In a 1954 essay, “The English Aristocracy,” Nancy Mitford observed that English class consciousness had permeated the language itself, so that using the wrong term betrayed a lack of breeding. She had been inspired by linguist Alan S.C. Ross, who distinguished upper-class (“U”) terms from those used by the middle class:
|Bike or Bicycle||Cycle|
|Dinner jacket||Dress suit|
|They’ve a very nice house||They have (got) a lovely home|
|Ill (in bed)||Sick (in bed)|
|Sofa||Settee or couch|
|Lavatory or loo||Toilet|
|Lunch||Dinner (for midday meal)|
|How d’you do?||Pleased to meet you|
Ross added, “It is solely by their language that the upper classes nowadays are distinguished since they are neither cleaner, richer, nor better-educated than anybody else.” Mitford said she’d written the essay “In order to demonstrate the upper middle class does not merge imperceptibly into the middle class.”
The essay touched off a vigorous national debate about English snobbery; Mitford’s essay was published in a 1956 book, Noblesse Oblige, to which John Betjeman contributed a mordant poem, “How to Get On in Society”:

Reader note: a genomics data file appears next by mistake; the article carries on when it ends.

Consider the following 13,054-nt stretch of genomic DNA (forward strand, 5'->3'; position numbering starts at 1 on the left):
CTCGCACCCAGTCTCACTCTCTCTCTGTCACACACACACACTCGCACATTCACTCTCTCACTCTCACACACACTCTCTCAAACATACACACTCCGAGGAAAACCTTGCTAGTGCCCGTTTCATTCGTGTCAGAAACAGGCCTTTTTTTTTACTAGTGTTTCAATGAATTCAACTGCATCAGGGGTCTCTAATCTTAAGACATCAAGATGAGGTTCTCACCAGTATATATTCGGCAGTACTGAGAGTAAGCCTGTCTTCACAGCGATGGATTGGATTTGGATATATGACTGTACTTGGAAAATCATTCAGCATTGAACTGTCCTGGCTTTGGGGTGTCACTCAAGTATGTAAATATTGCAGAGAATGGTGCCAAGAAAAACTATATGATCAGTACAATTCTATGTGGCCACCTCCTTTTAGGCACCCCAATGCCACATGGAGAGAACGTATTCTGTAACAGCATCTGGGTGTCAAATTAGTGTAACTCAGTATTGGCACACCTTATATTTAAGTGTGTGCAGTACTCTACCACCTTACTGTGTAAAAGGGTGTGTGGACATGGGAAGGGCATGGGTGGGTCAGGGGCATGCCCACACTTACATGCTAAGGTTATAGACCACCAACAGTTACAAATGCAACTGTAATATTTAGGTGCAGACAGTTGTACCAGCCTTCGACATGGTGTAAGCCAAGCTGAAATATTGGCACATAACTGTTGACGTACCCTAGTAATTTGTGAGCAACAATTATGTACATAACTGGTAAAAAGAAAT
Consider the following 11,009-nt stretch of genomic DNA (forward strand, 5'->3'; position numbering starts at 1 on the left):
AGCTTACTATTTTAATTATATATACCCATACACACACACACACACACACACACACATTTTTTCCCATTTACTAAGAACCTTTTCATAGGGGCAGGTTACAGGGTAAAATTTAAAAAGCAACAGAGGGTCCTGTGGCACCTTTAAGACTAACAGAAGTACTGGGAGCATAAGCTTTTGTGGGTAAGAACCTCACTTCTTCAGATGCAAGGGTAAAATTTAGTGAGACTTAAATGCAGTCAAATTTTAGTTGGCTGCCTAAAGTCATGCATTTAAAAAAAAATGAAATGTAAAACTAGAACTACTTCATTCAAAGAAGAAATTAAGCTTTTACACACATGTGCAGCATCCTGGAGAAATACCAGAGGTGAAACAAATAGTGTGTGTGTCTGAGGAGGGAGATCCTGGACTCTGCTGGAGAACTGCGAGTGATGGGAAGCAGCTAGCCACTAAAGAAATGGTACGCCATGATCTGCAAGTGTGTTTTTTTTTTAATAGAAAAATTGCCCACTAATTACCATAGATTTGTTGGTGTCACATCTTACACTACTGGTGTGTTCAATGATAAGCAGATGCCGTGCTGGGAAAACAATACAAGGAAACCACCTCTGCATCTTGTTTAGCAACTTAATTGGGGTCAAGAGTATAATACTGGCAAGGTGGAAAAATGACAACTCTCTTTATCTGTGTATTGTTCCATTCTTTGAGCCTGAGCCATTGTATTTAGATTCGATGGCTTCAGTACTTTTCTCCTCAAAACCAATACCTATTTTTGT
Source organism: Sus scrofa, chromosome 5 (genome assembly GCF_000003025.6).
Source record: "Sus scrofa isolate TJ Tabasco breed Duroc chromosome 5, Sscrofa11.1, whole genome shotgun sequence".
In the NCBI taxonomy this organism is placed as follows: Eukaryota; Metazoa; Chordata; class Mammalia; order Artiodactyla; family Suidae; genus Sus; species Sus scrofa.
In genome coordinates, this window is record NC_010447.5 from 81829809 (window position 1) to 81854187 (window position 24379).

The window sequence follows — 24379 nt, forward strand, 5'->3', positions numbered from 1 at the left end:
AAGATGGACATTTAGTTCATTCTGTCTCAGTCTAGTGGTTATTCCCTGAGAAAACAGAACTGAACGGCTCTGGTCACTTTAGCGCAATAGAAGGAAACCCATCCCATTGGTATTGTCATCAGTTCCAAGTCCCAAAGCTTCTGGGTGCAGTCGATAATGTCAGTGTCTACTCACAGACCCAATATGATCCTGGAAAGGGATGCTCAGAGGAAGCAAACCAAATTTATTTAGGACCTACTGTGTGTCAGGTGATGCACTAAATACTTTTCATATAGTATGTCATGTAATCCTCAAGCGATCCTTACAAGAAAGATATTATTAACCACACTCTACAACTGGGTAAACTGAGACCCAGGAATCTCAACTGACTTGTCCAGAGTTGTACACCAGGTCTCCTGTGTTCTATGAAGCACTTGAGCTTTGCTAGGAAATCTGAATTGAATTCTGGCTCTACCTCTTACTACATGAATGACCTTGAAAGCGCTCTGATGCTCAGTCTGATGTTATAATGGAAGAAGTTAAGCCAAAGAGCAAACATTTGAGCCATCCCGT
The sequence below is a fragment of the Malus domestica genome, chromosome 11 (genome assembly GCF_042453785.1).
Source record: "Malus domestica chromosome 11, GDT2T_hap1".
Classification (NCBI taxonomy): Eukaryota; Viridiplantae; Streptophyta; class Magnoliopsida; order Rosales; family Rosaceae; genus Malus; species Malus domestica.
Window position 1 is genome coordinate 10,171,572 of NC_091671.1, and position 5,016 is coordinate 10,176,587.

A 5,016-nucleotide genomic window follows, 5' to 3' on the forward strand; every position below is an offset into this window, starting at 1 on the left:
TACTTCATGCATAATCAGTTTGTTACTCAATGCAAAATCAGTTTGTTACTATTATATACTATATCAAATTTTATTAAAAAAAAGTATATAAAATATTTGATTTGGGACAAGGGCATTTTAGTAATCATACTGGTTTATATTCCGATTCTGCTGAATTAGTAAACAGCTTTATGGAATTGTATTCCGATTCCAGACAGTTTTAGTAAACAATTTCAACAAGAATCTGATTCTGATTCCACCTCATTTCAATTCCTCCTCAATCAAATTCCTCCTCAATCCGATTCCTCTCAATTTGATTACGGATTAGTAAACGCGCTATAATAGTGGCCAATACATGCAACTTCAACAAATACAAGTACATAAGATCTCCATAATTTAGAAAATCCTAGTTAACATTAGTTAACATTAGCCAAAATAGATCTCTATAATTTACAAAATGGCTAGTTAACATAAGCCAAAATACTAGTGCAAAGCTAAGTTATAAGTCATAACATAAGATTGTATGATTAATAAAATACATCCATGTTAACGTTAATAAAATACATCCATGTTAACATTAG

Phone for the fish knives, Norman
As cook is a little unnerved;
You kiddies have crumpled the serviettes
And I must have things daintily served.
Are the requisites all in the toilet?
The frills round the cutlets can wait
Till the girl has replenished the cruets
And switched on the logs in the grate.
It’s ever so close in the lounge dear,
But the vestibule’s comfy for tea
And Howard is riding on horseback
So do come and take some with me
Now here is a fork for your pastries
And do use the couch for your feet;
I know that I wanted to ask you-
Is trifle sufficient for sweet?
Milk and then just as it comes dear?
I’m afraid the preserve’s full of stones;
Beg pardon, I’m soiling the doileys
With afternoon tea-cakes and scones.
(Alan S.C. Ross, “Linguistic Class-Indicators in Present-Day English.” Neuphilologische Mitteilungen 55:1 , 20-56.)